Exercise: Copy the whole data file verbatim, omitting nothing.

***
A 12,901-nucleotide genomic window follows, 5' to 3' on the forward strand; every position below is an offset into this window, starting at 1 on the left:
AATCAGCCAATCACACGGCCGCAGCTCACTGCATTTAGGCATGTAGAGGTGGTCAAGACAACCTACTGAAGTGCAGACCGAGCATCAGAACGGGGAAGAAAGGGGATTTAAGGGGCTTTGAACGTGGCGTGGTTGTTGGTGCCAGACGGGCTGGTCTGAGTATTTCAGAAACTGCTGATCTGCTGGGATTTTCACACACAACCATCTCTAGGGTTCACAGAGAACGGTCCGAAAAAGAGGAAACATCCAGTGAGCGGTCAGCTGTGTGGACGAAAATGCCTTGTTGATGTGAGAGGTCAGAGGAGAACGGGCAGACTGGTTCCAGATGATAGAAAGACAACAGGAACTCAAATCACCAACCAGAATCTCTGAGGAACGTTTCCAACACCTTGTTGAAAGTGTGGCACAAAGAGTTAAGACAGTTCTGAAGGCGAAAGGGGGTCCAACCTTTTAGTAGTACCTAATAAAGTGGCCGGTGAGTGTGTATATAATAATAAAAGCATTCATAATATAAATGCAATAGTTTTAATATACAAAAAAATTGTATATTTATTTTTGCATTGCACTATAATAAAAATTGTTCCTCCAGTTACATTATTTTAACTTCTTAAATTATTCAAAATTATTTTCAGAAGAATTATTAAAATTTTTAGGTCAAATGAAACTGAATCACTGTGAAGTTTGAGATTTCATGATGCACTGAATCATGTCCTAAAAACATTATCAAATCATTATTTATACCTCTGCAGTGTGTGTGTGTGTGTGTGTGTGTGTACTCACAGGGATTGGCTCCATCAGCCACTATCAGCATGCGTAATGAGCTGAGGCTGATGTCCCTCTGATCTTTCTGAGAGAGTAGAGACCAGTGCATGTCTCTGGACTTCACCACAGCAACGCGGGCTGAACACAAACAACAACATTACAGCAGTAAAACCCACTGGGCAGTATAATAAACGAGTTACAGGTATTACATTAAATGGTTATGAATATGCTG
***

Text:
A 12,901-nucleotide genomic window follows, 5' to 3' on the forward strand; every position below is an offset into this window, starting at 1 on the left:
AATCAGCCAATCACACGGCCGCAGCTCACTGCATTTAGGCATGTAGAGGTGGTCAAGACAACCTACTGAAGTGCAGACCGAGCATCAGAACGGGGAAGAAAGGGGATTTAAGGGGCTTTGAACGTGGCGTGGTTGTTGGTGCCAGACGGGCTGGTCTGAGTATTTCAGAAACTGCTGATCTGCTGGGATTTTCACACACAACCATCTCTAGGGTTCACAGAGAACGGTCCGAAAAAGAGGAAACATCCAGTGAGCGGTCAGCTGTGTGGACGAAAATGCCTTGTTGATGTGAGAGGTCAGAGGAGAACGGGCAGACTGGTTCCAGATGATAGAAAGACAACAGGAACTCAAATCACCAACCAGAATCTCTGAGGAACGTTTCCAACACCTTGTTGAAAGTGTGGCACAAAGAGTTAAGACAGTTCTGAAGGCGAAAGGGGGTCCAACCTTTTAGTAGTACCTAATAAAGTGGCCGGTGAGTGTGTATATAATAATAAAAGCATTCATAATATAAATGCAATAGTTTTAATATACAAAAAAATTGTATATTTATTTTTGCATTGCACTATAATAAAAATTGTTCCTCCAGTTACATTATTTTAACTTCTTAAATTATTCAAAATTATTTTCAGAAGAATTATTAAAATTTTTAGGTCAAATGAAACTGAATCACTGTGAAGTTTGAGATTTCATGATGCACTGAATCATGTCCTAAAAACATTATCAAATCATTATTTATACCTCTGCAGTGTGTGTGTGTGTGTGTGTGTGTGTACTCACAGGGATTGGCTCCATCAGCCACTATCAGCATGCGTAATGAGCTGAGGCTGATGTCCCTCTGATCTTTCTGAGAGAGTAGAGACCAGTGCATGTCTCTGGACTTCACCACAGCAACGCGGGCTGAACACAAACAACAACATTACAGCAGTAAAACCCACTGGGCAGTATAATAAACGAGTTACAGGTATTACATTAAATGGTTATGAATATGCTG